1. Authorizing a sufficient number of traditional power plants that can immediately supply dependable energy when there are energy shortfalls, as we increase reliance on renewable energy.

2. Implementing a massive program to thin forests and clear them of deadwood. Last month, the Governor and the U.S. Forest Service announced a future joint effort to reduce wildfire risks across one million acres a year through controlled burns and debris removal. By contrast, in an average year, Florida’s state forest service authorizes 2.1 million acres of controlled fires, according to its agriculture department.

3. Using cap-and-trade revenues to help fund an accelerated program to strengthen our aging energy infrastructure, whose vulnerability places homes, lives, and property at risk when high winds knock down transmission lines.

It is time for pragmatic leadership that protects the public today because tomorrow’s goals are no substitute for today’s action.

Dan Kolkey is a former judge and former counsel to Governor Pete Wilson and serves on the board of the Pacific Research Institute.

This article was originally published by the Pacific Research Institute.

San Francisco, Bay Area Rents Plummet Due To Space Concerns, COVID-19

On Tuesday, reports by several realtor and rent-tracking companies found that San Francisco has seen overall rent prices drop by up to 31% since September of 2019, with other Bay area locations also seeing significant drops in rent prices.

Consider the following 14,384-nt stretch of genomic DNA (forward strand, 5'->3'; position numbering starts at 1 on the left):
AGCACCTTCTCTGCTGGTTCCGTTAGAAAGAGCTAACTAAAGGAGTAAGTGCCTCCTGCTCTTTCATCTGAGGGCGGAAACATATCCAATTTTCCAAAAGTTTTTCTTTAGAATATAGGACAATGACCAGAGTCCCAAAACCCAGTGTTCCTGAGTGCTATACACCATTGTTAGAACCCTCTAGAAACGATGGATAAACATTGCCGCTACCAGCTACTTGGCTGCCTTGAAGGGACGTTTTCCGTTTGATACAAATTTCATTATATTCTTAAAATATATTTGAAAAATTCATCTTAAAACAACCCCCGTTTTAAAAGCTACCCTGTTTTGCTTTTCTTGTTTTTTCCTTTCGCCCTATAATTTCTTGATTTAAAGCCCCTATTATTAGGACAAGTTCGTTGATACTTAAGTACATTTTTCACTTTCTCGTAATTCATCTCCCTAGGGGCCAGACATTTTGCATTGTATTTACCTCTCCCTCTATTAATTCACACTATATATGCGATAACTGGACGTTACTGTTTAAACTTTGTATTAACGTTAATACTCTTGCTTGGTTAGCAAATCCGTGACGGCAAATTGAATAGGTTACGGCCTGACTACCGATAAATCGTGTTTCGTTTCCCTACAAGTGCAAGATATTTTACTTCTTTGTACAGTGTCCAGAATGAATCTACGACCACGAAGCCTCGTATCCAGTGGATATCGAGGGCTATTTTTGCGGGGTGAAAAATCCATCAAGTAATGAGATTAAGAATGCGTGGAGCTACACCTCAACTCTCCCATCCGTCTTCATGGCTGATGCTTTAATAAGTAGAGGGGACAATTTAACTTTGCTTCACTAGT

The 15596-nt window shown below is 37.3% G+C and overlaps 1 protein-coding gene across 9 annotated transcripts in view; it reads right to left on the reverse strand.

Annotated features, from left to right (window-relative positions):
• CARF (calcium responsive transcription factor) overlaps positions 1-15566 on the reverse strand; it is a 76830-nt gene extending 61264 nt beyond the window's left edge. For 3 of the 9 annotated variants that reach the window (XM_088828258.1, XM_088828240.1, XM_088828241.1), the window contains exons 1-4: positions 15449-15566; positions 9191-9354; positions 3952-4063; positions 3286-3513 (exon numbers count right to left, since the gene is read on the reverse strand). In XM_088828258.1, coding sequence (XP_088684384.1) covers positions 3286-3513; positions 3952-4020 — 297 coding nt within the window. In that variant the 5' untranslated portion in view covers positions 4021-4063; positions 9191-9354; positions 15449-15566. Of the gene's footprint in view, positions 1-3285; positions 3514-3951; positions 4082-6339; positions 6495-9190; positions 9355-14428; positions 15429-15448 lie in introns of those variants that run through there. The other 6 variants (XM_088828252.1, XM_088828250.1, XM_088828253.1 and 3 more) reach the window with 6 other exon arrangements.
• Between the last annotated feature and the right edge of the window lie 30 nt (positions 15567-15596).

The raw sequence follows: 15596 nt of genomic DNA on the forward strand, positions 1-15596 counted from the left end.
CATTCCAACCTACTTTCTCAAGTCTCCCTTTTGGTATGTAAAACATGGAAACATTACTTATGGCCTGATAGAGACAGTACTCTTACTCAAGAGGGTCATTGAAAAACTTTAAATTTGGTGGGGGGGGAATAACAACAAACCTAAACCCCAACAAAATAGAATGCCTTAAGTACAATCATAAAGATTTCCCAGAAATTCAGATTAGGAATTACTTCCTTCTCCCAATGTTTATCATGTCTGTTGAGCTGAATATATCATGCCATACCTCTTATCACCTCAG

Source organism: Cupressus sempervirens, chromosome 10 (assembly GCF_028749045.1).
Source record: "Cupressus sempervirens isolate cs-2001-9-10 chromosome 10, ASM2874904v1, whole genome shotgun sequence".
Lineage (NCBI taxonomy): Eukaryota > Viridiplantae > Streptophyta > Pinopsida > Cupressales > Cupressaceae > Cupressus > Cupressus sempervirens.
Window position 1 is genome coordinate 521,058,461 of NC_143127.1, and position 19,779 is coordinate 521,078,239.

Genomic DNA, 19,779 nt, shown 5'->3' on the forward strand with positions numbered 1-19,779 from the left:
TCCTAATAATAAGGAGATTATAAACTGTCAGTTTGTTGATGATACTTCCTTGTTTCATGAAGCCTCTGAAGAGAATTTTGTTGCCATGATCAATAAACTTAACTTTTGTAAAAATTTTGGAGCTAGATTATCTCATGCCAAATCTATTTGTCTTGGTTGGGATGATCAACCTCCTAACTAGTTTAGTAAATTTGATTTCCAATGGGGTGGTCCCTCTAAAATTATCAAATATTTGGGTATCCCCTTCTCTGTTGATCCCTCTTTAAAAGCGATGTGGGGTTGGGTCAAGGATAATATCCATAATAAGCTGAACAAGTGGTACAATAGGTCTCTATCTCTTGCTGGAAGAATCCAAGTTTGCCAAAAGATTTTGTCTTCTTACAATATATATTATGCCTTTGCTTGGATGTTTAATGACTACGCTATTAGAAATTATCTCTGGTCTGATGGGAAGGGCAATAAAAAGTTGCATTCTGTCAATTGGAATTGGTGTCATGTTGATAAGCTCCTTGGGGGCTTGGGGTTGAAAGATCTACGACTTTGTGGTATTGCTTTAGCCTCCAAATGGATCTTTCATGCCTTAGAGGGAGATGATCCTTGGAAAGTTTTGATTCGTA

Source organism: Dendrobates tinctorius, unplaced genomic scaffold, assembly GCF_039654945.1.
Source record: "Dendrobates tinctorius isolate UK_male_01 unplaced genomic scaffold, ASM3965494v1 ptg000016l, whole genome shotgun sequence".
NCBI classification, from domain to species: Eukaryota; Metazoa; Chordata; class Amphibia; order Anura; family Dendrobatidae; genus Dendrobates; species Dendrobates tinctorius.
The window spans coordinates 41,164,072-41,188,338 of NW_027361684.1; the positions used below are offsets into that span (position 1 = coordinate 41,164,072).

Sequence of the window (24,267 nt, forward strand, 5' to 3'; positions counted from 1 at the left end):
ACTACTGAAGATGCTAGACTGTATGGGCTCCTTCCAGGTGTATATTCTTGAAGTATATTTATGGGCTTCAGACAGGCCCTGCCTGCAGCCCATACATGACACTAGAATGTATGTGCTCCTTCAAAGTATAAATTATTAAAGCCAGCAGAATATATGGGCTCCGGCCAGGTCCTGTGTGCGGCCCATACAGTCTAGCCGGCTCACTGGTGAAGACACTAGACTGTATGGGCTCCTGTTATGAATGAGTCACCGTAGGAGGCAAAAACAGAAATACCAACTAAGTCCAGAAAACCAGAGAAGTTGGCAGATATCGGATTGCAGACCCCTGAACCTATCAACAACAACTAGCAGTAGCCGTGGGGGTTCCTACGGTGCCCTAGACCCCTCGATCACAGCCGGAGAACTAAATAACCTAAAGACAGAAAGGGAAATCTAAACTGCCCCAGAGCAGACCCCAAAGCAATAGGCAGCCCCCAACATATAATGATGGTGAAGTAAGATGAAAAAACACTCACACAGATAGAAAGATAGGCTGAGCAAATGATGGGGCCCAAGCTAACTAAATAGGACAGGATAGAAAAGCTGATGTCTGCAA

According to a study, the average price for a studio apartment in San Francisco fell by 31% to $2,285 a month, a large fall compared to the 0.5% average decline nationwide. Three of the top five counties on the list were from the Bay area, with Santa Clara County and San Mateo County also seeing drops of close to 20%. Alameda County was also in the top 10 with a 12% drop.

The ten largest rent drops per county in the United States since September 2019. (Photo:

Zumper National Rent Report also found that rent drops are hitting larger apartment as well, with one bedroom apartments falling by at least 20% throughout the city.

The rent drops have been largely due to the COVID-19 lockdown forcing many people to stay at home, with many finding that they want extra room that apartments in suburbs or even cities farther away can provide. Many have also left because of rents simply being too high.

“Before the coronavirus, we had people not minding smaller apartments because of the great area they were in,” noted San Francisco realtor Patricia Hayes-Faber, to the Globe. “But during the virus, so many began working from home, especially tech sector workers. They were now in these small apartments all day, and they couldn’t leave to go to the shops or restaurants around them because they were all closed.

“And that’s when more and more went on the market. Everyone I asked was heading out to Stockton, across the Bay or more south. A few said they were going to LA because it was cheaper there. Imagine that.

“So rents have been going down since then, and are showing no signs of stopping. A lot of these firms that bought these places up during the boom are now panicking because they aren’t getting the desired return on investment. And as more and more leases end, we’re going to see more apartments for cheaper prices.